The Housing Industry Association has criticised the high cost to consumers and lack of competition within the lenders mortgage insurance market.
“We believe that the inquiry should examine pricing and competition within the LMI market as it lacks a competitive number of suppliers,” said HIA in its submission to the Financial Systems Inquiry.
The cost of the LMI premium can be substantial compared to the size of the loan – in the case of larger home prices involving high LVRs, the LMI premium can amount to almost 5% of the loan value, said HIA.
“The burden of the LMI premium is best captured by estimating the additional payments that result over the lifetime of the mortgage resulting from the LMI being absorbed into the mortgage principal.”
HIA gave an example of the “considerable” increase in mortgage repayments arising from LMI for a 30 year mortgage with 90% LVR at a discounted variable mortgage rate of 5.4%. Total repayments rise by over $6,000 for a $250,000 home and $40,000 on a $1m home.
To combat lack of insurer competition – the LMI market is dominated by Genworth and QBE – and significant prices for consumers, the inquiry should investigate and consider recommending a government-backed mortgage insurance scheme similar to that available in Canada, said HIA.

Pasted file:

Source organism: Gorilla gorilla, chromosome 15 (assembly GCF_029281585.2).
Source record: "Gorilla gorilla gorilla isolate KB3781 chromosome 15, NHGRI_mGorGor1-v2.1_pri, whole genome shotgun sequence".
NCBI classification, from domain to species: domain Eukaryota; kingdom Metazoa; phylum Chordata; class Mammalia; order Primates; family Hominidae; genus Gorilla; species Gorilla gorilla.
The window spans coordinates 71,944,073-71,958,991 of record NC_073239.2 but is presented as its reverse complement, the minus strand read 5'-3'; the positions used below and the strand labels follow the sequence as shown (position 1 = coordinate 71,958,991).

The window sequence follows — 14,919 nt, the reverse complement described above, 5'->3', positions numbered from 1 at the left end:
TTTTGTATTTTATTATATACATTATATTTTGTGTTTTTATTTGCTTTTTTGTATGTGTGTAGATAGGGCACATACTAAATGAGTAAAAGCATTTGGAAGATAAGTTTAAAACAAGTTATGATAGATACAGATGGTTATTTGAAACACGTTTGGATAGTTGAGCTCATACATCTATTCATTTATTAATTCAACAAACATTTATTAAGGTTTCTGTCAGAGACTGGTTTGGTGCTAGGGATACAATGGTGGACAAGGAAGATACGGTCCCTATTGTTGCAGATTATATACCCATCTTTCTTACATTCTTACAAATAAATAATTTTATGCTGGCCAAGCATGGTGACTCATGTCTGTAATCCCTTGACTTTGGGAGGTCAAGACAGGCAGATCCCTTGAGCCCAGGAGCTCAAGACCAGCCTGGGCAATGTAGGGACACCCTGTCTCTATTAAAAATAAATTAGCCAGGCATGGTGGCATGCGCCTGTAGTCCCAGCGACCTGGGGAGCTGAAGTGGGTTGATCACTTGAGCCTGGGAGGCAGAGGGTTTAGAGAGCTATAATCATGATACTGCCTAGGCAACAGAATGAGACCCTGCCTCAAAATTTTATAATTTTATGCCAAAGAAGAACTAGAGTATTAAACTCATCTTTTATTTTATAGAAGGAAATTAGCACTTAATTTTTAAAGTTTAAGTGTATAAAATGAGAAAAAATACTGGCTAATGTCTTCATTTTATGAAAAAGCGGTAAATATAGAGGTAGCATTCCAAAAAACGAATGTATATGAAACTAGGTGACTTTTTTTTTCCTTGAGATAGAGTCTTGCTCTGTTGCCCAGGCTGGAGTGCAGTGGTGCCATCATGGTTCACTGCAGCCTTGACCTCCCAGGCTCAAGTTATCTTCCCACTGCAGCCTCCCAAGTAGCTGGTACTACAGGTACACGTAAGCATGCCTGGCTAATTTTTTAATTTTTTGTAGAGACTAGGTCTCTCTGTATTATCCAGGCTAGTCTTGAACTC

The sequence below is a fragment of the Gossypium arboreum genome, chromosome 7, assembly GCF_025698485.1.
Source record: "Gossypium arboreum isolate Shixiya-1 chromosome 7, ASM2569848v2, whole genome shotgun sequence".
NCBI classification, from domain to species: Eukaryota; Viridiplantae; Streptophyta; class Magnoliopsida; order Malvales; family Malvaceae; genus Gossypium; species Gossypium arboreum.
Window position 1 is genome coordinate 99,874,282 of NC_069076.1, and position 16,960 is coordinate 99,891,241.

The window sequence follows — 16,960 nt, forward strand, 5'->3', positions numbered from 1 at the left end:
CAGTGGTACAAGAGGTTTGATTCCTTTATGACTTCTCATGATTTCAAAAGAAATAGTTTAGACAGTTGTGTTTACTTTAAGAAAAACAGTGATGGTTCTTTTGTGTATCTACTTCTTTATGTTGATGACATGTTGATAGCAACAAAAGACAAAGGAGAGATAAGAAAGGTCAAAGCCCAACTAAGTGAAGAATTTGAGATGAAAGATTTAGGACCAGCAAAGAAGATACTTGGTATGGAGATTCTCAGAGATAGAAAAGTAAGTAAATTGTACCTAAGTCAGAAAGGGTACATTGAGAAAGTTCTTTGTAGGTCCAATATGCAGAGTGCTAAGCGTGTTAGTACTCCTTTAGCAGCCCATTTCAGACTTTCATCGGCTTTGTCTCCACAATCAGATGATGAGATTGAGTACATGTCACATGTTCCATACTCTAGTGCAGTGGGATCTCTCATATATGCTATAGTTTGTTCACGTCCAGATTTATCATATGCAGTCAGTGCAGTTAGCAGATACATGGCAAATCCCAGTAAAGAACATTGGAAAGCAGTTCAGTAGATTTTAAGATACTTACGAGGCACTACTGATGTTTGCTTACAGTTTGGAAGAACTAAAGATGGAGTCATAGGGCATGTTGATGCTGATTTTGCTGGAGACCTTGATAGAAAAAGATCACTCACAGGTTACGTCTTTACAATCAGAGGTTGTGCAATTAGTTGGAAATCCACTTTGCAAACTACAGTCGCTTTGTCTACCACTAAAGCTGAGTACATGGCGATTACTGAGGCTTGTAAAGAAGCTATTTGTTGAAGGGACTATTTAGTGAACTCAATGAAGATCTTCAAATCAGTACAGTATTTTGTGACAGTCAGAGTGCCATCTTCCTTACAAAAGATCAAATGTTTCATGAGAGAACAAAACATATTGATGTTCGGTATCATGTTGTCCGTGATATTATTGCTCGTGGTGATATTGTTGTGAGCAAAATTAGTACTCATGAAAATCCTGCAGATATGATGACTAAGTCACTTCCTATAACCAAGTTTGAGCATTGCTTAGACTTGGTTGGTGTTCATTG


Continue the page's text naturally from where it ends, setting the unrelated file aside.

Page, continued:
The Finance Brokers Association of Australia
also believes there is a need for greater transparency and disclosure on behalf of LMI insurers and lenders.
FBAA said there are many issues surrounding LMI, such as consumers not being able to transfer their paid-for LMI, and not being provided with LMI product disclosure statements, including any details regarding any commissions payable to the lender.
Consumers are also not provided with the option to choose which LMI insurer would provide the best rate for their loan, so LMI rates and premiums are not standardised throughout the country, FBAA said.
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